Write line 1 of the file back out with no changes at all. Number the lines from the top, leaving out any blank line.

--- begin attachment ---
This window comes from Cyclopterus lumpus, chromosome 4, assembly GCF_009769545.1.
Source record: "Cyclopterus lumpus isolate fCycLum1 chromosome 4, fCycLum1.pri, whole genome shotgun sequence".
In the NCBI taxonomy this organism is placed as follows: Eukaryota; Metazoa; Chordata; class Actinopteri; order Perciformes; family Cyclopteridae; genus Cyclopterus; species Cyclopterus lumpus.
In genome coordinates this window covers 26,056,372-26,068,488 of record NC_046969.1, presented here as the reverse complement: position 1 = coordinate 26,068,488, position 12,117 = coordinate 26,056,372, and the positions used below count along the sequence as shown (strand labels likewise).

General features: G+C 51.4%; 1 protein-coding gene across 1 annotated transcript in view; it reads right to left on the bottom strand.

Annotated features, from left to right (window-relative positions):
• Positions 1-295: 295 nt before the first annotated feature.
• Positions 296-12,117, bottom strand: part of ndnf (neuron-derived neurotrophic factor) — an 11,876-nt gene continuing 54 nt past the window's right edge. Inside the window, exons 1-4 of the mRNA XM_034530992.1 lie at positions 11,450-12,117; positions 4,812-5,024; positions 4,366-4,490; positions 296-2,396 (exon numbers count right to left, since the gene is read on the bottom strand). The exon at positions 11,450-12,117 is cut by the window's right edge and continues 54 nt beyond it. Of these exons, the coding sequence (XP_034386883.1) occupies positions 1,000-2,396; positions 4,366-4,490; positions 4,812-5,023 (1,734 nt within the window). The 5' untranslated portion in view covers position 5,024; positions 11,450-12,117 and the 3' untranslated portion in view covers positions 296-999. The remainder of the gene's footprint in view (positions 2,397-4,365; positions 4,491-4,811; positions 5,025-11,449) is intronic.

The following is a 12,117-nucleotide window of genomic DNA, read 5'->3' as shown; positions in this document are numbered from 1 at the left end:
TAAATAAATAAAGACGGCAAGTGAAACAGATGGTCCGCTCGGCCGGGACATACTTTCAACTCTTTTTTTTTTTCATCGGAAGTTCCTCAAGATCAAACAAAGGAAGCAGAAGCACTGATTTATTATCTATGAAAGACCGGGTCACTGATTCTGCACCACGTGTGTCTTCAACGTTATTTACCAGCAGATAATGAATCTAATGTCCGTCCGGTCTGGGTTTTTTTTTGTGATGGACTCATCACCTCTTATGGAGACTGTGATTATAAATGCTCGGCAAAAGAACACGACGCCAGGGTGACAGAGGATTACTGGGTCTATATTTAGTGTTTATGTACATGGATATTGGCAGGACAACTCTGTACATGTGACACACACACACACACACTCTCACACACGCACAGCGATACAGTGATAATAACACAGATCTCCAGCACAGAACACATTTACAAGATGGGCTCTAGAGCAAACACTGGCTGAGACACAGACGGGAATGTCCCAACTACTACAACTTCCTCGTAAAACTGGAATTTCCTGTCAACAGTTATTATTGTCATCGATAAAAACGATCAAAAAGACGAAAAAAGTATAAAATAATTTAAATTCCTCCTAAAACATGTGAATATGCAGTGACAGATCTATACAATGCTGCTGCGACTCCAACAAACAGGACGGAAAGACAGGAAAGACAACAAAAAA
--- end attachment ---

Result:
This window comes from Cyclopterus lumpus, chromosome 4, assembly GCF_009769545.1.